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Square Enix is reducing its internal development teams from 11 down to four. The publisher is making this move to reduce cost. This comes as the company reports a decline in revenues year-over-year during Q3 of its fiscal 2019, which ran through December 31.
Through the first nine months of fiscal 2019, Square Enix has generated $1.6 billion (179 billion yen) in revenues. That’s down 4.8 percent compared to the same time frame in fiscal 2018. But the publisher is really hurting in terms of its profits. Operating income is at just $10.6 million (11.7 billion yen), which is down 65.3 percent year-over-year. So this has the company looking to reduce expenditures, and that is why it is chopping the number of business-dev units.
“As of [Q3 of fiscal 2020], we plan on reorganizing and consolidating the 11 existing business divisions at Square Enix into four business units,” Square president Yoskue Matsuda told investors at a meeting on February 5. “[We’re doing this] in order to increase the efficiency of our workflows, make more effective use of our resources, and consolidate our expertise with the aim of improving profitability.”
I’ve reached out to Square Enix to ask if this means it is going to lay off staff and which studios it plans to close. I’ll update this story with any new information from the publisher.
Disappointing game sales are hurting Square Enix
During its meeting with investors, Square Enix did point to some recent weak points. Games like Shadow of the Tomb Raider and Just Cause 4 were either sluggish or came in under internal expectations. And while the company says it still has plans to support those games, it doesn’t want to just keep releasing games like that in the future.
“The main reason [for our declining profits] is that we launched Just Cause 4 in December 2018, but it got off to a sluggish start,” said Matsuda. “So we were not able to offset the amortization charges on the development costs. Additional sales of Shadow of the Tomb Raider during the holiday season and the launch of Dragon Quest Builders 2 were also not enough to compensate for the shortfall of Just Cause 4.”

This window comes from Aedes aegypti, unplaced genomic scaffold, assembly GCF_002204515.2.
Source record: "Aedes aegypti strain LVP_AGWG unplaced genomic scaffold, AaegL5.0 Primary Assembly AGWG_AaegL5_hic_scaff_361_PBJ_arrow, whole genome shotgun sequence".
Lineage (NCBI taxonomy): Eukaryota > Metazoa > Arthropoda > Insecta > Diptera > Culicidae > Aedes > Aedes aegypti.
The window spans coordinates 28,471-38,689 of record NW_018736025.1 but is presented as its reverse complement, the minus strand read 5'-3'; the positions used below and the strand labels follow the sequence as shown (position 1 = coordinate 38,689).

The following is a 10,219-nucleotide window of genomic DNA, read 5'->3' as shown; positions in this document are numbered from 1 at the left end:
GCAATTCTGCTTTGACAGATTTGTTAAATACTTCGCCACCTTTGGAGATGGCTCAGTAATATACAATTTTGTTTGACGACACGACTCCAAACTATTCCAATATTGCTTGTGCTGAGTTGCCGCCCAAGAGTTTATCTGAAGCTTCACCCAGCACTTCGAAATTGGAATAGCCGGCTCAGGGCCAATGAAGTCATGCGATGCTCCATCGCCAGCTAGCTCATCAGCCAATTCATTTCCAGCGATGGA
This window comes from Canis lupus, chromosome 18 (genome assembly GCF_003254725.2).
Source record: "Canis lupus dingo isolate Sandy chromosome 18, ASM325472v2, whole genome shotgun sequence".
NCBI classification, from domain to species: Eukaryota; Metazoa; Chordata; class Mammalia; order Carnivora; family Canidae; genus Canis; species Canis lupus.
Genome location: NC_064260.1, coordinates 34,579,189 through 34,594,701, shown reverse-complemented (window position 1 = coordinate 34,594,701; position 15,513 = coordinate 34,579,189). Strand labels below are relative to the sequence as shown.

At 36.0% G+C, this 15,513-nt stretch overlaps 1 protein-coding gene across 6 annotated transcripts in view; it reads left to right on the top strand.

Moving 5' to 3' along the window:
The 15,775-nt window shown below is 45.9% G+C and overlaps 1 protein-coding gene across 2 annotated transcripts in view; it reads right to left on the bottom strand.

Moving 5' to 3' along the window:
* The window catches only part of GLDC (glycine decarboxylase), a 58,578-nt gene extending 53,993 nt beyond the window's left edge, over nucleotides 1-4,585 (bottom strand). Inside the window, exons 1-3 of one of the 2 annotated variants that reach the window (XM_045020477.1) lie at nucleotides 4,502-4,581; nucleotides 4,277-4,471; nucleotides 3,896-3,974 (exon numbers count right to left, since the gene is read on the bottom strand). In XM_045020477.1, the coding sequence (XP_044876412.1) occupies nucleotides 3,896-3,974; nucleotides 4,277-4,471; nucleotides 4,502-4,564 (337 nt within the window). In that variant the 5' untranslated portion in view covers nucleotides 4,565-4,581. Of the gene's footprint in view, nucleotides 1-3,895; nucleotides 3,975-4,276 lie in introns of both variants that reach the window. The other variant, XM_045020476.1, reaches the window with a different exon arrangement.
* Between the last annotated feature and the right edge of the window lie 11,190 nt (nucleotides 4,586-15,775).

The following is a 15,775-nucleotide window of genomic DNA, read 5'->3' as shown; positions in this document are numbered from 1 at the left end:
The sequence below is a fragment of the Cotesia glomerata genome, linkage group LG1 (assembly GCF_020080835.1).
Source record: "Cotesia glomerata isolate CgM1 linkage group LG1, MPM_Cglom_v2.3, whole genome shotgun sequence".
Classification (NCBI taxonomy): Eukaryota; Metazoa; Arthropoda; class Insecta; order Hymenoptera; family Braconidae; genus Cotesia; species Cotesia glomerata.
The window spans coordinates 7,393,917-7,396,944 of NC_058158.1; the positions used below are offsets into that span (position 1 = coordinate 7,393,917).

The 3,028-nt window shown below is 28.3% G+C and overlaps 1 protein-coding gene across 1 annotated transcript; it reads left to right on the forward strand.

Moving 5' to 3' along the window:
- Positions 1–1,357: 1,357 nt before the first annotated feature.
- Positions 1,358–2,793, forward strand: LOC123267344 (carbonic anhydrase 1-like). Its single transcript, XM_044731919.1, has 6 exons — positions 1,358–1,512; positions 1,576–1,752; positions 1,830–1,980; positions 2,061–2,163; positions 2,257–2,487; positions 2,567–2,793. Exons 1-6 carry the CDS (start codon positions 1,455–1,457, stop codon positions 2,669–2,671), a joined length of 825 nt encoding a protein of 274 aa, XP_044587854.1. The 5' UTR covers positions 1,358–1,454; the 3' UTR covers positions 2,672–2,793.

Matsuda also gave some details on Shadow of the Tomb Raider’s performance.
“While Shadow of the Tomb Raider got off to a weak start, we had shipped a total of 4.12 million units as of the end of 3Q,” said Matsuda. “And we look for sales to grow further in [the future]. Initial sales of Just Cause 4 were below our expectations, but we intend to grow sales in [next year] by offering updates and through other initiatives.”
A strong outlook
While Square Enix took a beating at the end of 2018, it is still optimistic about the future. In particular, the publisher told investors that it expects to bring in big profits starting soon.
“We believe operating income of [40-to-50 billion yen] will be attainable [by the end of 2019] with the lineup we currently have planned,” said Matsuda. “But we still see risk of deviating from our target depending on when we release new titles and on how our development
Matsuda told investors that they should pay attention to the Electronic Entertainment Expo trade show in June for more details. But those kinds of profits mean that Square Enix is planning to launch a massive game at some point between April and the end of the year. That could mean the long-promised Avengers game from Tomb Raider developer Crystal Dynamics and Deus Ex developer Eidos Montreal.
But Japanese gaming-market analyst David Gibson is expecting something else.
“Let’s be clear,” Gibson tweeted earlier this month. “I think that means [Final Fantasy 7 Remake] news at E3 for a 2019 launch.”
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